As some New Jersey parents have discovered, fighting for custody when there are allegations of abuse is often an emotional, lengthy and costly process that is surrounded by mistaken perceptions. While it is often thought that courts favor mothers in these cases, the data suggests that fathers are actually the ones who seem to be favored in cases where abuse on the part of the father is alleged and where the father claims parental alienation.
A parent's living situation could play a key role in how a child custody case is decided in New Jersey or any other state. A judge wants to know that a child will be safe while living with a mother or father. Therefore, parents can improve their chances of obtaining custody by showing that they live in a safe neighborhood or by moving to a safe neighborhood.
Parents in New Jersey who are seeking custody of their kids will first need to attend a child custody hearing. A judge will base his or her decision on state law and other factors that are unique to a given case. For instance, parents can show that they have spent time with the child by producing visitation logs. Parents can also show that they have supported a child financially by producing copies of checks made out to the other parent.
When New Jersey parents decide to divorce, they may be concerned about how to best help their children navigate this transition. Divorce can stir up a lot of complicated emotions for children. Some may fear that their parents will abandon them or stop loving them. Others may struggle with the practical changes, like moving from one parent's home to the other on a regular basis. Divorce will almost certainly cause a significant amount of change and disruption in a child's life. However, parents can take action to help make the divorce process less traumatic and healthier for their children.
Two-household summers can be stressful for children with divorced parents in New Jersey. This is also a time when there's no longer the structure of school and other routines that normally fit neatly into a prearranged scheduled. However, summers can still be relaxing and enjoyable for children sharing time with both parents who take the right approach to co-parenting.
New Jersey parents who are divorced are usually allowed to spend time with their kids without their former spouses present. In some cases, this involves taking a child to another country. Ideally, exes will include the terms of such travel in their parenting plan. At a minimum, both parents should know where their kids are going to be at all times. This can be done by providing an itinerary before leaving on the trip.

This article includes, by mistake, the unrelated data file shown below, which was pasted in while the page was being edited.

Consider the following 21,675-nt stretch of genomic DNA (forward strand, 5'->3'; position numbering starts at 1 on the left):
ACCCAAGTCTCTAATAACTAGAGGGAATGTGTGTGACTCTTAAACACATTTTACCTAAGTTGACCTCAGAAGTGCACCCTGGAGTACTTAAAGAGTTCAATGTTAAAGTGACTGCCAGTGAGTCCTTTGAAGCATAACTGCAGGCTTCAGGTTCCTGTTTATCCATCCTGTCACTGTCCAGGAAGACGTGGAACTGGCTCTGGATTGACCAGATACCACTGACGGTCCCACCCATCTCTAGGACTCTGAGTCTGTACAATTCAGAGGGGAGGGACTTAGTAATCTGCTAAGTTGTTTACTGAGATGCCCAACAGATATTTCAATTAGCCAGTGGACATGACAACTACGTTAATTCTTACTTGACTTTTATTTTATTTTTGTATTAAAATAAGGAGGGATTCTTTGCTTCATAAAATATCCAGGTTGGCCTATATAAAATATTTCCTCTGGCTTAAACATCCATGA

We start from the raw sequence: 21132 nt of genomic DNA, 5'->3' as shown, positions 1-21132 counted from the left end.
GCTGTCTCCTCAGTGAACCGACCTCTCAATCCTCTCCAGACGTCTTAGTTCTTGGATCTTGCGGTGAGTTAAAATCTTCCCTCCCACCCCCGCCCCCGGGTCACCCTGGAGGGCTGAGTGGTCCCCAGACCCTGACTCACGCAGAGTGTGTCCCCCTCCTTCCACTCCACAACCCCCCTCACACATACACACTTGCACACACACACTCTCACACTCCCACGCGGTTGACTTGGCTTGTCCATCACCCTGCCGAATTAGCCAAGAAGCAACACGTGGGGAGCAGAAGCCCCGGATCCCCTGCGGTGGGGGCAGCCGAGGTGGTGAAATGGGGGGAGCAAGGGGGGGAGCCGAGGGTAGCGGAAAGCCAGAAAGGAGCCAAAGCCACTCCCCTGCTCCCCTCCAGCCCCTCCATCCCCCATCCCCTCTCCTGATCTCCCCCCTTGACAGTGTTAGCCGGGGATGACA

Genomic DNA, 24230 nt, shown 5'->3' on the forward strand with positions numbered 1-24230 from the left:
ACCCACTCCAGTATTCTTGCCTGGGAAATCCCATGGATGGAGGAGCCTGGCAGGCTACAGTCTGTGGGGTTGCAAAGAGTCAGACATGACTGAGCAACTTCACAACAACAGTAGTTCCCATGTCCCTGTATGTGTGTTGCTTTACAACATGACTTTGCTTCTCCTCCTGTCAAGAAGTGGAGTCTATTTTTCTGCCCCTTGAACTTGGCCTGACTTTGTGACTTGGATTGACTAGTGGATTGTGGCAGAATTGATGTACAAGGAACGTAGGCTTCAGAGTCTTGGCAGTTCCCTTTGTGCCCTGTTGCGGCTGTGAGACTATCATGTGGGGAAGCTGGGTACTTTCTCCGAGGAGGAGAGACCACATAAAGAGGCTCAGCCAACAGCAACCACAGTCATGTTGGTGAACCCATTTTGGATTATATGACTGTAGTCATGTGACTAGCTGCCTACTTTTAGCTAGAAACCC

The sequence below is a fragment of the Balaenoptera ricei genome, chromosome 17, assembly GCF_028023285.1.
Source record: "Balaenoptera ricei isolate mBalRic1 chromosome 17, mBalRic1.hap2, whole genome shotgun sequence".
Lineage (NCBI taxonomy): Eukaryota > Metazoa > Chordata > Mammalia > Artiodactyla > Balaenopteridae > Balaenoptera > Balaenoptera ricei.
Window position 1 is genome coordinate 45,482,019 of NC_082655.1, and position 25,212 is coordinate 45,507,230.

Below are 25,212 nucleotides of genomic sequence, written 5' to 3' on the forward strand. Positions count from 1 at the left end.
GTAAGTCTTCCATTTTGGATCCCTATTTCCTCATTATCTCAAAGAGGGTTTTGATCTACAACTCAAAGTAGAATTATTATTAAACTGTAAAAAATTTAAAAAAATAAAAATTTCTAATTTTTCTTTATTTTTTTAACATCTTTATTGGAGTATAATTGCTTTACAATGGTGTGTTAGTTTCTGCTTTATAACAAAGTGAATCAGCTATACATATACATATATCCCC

When parents of younger children get divorced in New Jersey, custody decisions have to be made. At one time, mothers were far more likely to be favored in custody-related matters. Moms still tend to get more custody time, but there has been a noticeable shift over the years toward shared parenting arrangements. In fact, one study covering this topic shows that mothers were granted sole custody roughly 80% of the time in the early 1980s. Nearly 30 years later, mothers assumed full parenting duties about 40% of the time.
In some cases, a parent can win a child custody hearing by knowing what types of evidence to bring. When a case begins, each side will have the opportunity to state their position in writing. If the other parent initiates the case, an individual will have the right to see exactly what he or she is using as the basis to do so. Including as many documents as possible can be helpful in making a good first impression with a judge.
It can be a very trying time for parents who have been denied child visitation. However, before making any decisions about which steps to take in response, New Jersey parents who are prohibited from seeing their children should first understand why the court has taken away their visitation rights. They should then explore all of their legal options.
It's not uncommon for divorced parents in New Jersey to squabble. Still, there is often a need to put personal animosity aside when working out a post-divorce parenting schedule. Taking this step could make the transition to a different living arrangement easier for the kids. First of all, a suitable parenting schedule should always be focused on a child's best interests.